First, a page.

Sexual crime stigmas halt victim from legal action

Culture of silence produces shame, fear of ‘snitch’ label

By Lorenzo Morotti, Associate Editor

Many college students are not sure how to define, report or prevent sexual crimes — from assault to harassment — because cultural stigmas may prevent victims from coming forward or bystanders from intervening.

While Contra Costa College has had just one case of rape since 2009 according to the district’s Crime Awareness Report, the report does not include code of conduct referrals to the dean of student services or sexual crimes that go unreported.

The most recent conduct referral to the dean was a possible sexual harassment incident on March 10.

Coincidently, the investigation conducted by Dean of Student Services Vicki Ferguson spilled into Sexual Awareness and Harassment Awareness Month.

Ferguson said that because the person accused of the violation was suspended, and the victim did not want to press criminal charges, the investigation is closed.

“Each situation is different, but due process is given,” Ferguson said. “The main thing is that we protect the college community.”

According to the police report, a male student slapped a female student’s buttocks in the Bookstore or Library and Learning Resource Center. The report was filed by a professor on March 15, Police Services Corporal Tom Holt said.

District Police Services Officer David Sano said he wrote down the statements from those involved. Sano said the female student said it happened in the Library while the accused said it happened in the Bookstore.

“It is not a crime (if charges aren’t pressed by the victim),” Holt said. “I don’t have the authority to decide if it’s sexual harassment because it’s a (student) code of conduct violation so it’s up to the victim or dean (Ferguson).”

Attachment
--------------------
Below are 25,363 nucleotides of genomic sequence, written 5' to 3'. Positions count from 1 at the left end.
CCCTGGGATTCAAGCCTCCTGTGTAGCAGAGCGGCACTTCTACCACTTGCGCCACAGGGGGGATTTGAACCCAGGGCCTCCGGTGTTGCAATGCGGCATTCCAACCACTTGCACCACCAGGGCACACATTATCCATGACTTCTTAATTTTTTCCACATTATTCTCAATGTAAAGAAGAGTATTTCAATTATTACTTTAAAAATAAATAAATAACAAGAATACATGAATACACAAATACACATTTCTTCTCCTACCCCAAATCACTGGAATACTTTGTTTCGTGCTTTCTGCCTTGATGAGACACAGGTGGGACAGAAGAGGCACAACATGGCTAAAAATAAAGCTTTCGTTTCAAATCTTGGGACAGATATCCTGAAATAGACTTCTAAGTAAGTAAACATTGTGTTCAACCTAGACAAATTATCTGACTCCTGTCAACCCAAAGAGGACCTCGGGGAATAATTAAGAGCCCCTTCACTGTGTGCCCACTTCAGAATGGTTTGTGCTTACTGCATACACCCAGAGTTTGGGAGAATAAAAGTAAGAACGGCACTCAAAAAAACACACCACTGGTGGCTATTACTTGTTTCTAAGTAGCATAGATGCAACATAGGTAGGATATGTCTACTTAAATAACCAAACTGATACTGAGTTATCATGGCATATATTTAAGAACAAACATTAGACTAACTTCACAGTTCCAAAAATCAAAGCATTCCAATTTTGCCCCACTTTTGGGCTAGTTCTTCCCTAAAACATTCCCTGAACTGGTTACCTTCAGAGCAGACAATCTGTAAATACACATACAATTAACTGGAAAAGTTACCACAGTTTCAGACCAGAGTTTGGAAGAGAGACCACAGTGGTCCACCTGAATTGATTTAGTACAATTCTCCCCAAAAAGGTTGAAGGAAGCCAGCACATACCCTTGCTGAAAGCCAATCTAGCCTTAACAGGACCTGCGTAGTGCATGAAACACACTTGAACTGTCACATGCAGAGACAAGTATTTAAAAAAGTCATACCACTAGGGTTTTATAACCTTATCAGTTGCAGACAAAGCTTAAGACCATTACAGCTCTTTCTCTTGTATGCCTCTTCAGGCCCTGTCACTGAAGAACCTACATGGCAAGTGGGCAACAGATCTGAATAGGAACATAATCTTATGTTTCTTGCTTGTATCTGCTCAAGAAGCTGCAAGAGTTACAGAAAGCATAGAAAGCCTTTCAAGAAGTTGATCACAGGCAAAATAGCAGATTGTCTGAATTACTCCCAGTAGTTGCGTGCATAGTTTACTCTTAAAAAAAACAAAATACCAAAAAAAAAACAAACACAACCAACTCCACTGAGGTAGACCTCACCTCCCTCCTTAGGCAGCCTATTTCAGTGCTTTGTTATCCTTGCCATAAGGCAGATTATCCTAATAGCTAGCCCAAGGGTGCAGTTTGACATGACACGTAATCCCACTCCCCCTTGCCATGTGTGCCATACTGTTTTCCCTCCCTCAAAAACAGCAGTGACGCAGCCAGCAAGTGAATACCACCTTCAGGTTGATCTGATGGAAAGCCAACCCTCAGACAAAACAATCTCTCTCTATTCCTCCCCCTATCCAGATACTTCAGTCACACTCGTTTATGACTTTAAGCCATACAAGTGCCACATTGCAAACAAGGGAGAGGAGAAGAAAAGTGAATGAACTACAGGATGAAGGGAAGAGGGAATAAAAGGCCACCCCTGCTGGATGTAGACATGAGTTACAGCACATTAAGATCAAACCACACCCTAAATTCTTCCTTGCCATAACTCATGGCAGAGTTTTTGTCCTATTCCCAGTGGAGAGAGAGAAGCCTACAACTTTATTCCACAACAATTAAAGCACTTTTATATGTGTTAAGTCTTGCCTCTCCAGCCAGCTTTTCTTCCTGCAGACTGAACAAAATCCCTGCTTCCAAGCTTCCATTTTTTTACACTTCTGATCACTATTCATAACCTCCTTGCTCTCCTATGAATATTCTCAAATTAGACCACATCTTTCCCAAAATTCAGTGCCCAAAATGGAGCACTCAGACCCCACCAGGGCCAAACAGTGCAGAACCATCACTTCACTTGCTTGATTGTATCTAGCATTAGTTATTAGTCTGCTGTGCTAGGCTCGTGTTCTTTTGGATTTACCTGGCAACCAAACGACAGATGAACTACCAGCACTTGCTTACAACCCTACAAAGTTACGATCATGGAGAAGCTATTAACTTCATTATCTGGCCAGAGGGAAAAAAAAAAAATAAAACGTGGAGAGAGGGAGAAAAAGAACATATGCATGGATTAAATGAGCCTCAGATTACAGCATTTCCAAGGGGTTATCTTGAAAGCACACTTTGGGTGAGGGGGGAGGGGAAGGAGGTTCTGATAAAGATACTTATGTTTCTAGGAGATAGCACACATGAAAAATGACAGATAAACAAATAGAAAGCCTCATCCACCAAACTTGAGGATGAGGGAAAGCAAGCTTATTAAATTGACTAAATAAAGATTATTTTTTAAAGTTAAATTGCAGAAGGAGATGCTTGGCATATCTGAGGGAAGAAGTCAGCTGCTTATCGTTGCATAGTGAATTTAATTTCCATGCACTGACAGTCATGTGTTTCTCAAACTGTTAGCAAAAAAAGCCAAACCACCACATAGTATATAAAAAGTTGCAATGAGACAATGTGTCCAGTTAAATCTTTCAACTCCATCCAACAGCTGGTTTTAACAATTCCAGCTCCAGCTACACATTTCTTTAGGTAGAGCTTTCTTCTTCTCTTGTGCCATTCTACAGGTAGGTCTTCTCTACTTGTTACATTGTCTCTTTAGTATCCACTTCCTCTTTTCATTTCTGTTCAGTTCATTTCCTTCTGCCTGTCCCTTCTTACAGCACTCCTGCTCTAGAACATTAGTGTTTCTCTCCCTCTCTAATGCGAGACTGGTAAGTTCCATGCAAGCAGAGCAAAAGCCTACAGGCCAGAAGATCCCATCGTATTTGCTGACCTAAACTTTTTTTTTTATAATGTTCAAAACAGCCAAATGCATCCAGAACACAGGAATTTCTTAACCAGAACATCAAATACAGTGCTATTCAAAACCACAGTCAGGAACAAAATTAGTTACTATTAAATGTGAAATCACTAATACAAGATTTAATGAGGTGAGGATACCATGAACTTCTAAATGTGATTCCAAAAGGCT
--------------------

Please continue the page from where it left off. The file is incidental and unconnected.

Shielding victims                    

According to the Family Educational Rights and Privacy Act (FERPA), Holt and Ferguson are not able to disclose any identifiable information about the victim, the accused or the professor who reported the incident.

FERPA, in this case, protects the victim, witness and professor from possible retaliation from the accused. Holt, however, was able to give general information regarding the incident.

While Ferguson refused to release any information using FERPA as a shield, Holt said the female student had engaged in consensual conversation with the accused before she was slapped, and, besides having her buttocks slapped, nothing else happened to escalate the situation.

He said, “(The victim) said nothing really happened. She said it got reported (to the police) and blown (out of proportion).”

Holt said the report was filed by a professor after being approached by the victim’s friend. But when the female student was approached by Police Services, she did not want to press charges.

“She didn’t want the police involved,” Holt said. “She didn’t want to talk to us or (The Advocate) about what happened.”

Zarinah Bell, a political science major who was not involved in the incident but offered her opinion when approached by an Advocate reporter, said as long as consent is given then it is not a problem, but the behavior described in the police report should not happen on a college campus.

“If I’m just getting to know someone then that should not happen,” Bell said. “But if he is my boyfriend or I am (dating) that person, then I guess it’s fine. But not at school. Don’t slap my ass at school.”

Sheril Kumar, another student uninvolved in this event who is a biology major, partially agrees with Bell.

“It could happen with anyone. It is not always a stranger who could sexually harass you,” Kumar said. “It could even happen with your boyfriend. If it makes you uncomfortable, then it is sexual harassment, especially at school.”